Cohen’s celebrity spills beans

Cohen’s celebrity spills beans

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Sam Cohen of IHRB has denied ever paying his clients for testimonials. Now, a celebrity who endorsed IHRB, spills the beans with significant allegations saying that his whole treatment has been FREE. Before we look at the significance of a free treatment in exchange for a testimonial, let us keep in mind that the Complaints Resolution Panel had determined that ALL of IHRB’s testimonials were ‘unlawful, misleading and unverified’, and that they should never appear again.

Second, as I have been saying all along, Sam Cohen’s testimonials are dubious because they show clients who say that their hair did grow back ‘thanks to Sam’. Well dear reader, it was never ‘thanks to Sam’. It was thanks to a range of medications that people should never have been using, and which have side-effects that includes hair regrow. As this celebrity alleges in his email to me, he was given Minoxidil (which does work for some people (and has killed others) but can be purchased elsewhere at $7 per bottle including free delivery) and he was given Loniten (which is a dangerous product which the TGA specifically says should not be used for hair growth). Loniten can regrow hair in an amazing way. Unfortunately, it has terrible side-effects and was never designed for hair! Irrespective, the point is that this celebrity was using Minoxidil on his scalp as a topical solution, and swallowing Loniten which is a tablet-form of Minoxidil (which is not at all for hair — hair growth is an unfortunate side-effect of Loniten — a serious, dangerous product for those suffering extreme problems with blood pressure).

So we have a celebrity client who was taking Minoxidil and Loniten (and I suspect Retin-A), and seeing hair growth, thanks to those two products, and NO thanks to Sam Cohen’s non-existent product. Sam Cohen has no products. He gets people to take medications and then he says that he is the hero. When asked why anyone should buy these products from him at sky-high prices (while he is unlicensed to supply or sell this products (so much so that the Health Care Complaints Commission has slapped him with a Permanent Prohibition Order), he says it’s because his topical solution contains his secret natural extracts which all three of his pharmacists have since denied in writing! So now Sam Cohen says that he adds the secret extracts himself. When asked to prove this, he runs a mile and says that KFC does not tell people what is in their secret herbs and spices. Sam Cohen refuses to understand that KFC is not a regulated therapeutic product. The law requires that anyone selling therapeutic goods must register the product with the TGA, list the ingredients on the bottle, and have scientific proof of the claims being made, and receive advertising approval before the ads are published. Sam Cohen meets NONE NONE NONE NONE of these four most basic legal requirements. Why? Because in my opinion (after three years of placing him under a microscope) I believe that he is running a scam and has no such secret extracts. It is all lies, in my opinion. No matter how he protests, just ask him to furnish the most basic of legal requirements. He can’t, so this is where he should stop talking, because words are cheap and useless. Let’s see the proof.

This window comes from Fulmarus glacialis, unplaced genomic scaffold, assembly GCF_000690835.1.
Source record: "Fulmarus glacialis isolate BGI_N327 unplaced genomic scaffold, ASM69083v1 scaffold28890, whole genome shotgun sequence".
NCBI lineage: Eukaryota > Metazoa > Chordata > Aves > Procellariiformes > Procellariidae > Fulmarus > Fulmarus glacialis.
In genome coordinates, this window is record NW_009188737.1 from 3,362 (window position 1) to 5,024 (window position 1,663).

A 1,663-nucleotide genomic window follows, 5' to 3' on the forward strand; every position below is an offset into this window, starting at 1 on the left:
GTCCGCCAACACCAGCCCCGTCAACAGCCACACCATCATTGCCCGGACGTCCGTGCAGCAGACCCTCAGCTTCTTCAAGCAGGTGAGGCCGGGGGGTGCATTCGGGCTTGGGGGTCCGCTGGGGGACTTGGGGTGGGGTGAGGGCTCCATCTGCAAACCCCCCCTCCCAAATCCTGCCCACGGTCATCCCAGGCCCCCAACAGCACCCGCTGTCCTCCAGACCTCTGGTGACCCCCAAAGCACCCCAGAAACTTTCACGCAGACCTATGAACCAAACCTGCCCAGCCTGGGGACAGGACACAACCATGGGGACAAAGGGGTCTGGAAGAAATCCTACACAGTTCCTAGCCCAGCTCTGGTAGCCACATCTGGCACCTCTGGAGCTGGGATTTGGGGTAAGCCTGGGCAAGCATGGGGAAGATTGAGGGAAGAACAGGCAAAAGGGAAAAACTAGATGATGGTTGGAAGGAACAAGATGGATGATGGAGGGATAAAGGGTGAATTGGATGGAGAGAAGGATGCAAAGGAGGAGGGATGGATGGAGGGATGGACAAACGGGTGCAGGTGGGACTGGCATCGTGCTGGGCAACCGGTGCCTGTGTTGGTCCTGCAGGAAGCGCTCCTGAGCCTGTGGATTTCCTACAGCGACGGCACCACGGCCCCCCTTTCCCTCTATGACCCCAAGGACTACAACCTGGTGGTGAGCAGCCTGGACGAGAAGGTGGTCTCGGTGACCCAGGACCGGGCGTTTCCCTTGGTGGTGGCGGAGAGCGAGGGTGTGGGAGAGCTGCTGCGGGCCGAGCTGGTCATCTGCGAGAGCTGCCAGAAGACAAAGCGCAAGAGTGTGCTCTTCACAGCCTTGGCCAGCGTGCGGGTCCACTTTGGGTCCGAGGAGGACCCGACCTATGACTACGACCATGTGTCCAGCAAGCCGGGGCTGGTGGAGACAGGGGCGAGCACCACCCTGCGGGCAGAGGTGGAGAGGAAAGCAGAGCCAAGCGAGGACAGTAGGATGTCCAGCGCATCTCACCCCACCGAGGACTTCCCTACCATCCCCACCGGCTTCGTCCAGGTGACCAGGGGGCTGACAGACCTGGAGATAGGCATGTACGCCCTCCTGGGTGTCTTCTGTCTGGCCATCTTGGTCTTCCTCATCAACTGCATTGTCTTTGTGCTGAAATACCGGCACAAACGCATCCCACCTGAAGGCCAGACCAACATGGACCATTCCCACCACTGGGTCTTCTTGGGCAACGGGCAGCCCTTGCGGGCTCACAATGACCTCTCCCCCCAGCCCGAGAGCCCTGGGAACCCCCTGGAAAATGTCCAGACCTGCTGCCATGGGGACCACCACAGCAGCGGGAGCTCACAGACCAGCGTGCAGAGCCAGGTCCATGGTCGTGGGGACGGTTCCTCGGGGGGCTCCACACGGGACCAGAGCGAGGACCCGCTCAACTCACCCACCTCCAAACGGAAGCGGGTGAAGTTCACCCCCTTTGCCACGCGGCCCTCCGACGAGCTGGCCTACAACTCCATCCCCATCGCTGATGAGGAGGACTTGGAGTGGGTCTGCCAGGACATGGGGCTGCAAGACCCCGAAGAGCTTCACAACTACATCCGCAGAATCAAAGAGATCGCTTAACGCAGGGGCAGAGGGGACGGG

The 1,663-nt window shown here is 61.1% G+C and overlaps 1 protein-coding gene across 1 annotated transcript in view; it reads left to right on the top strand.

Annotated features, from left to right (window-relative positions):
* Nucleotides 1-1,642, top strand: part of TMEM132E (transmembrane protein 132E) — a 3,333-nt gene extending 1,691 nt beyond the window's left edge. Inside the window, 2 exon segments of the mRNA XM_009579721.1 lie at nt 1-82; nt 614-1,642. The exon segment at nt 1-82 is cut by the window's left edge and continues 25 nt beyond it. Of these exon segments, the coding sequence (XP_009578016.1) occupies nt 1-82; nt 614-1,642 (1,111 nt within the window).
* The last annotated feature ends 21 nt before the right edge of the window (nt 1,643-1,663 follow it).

When asked for proof, Sam Cohen points to his many satisfied clients, like footballers and this celebrity. Indeed, their hair did grow back, because they responded well to Minoxidil, and because many of his clients are asked to take Loniten and Finasteride (Propecia or Proscar). These products are not his. They were not invented by him. So his testimonials are a disgrace, as the Complaints Resolution Panel found out, which is why all his ads were Sanctioned and why IHRB was asked to withdraw the ads and to publish retractions. It is now ONE year since those Sanctions, and for this whole year, Sam Cohen has snubbed the Sanctions and ignored the Complaints Resolution Panel!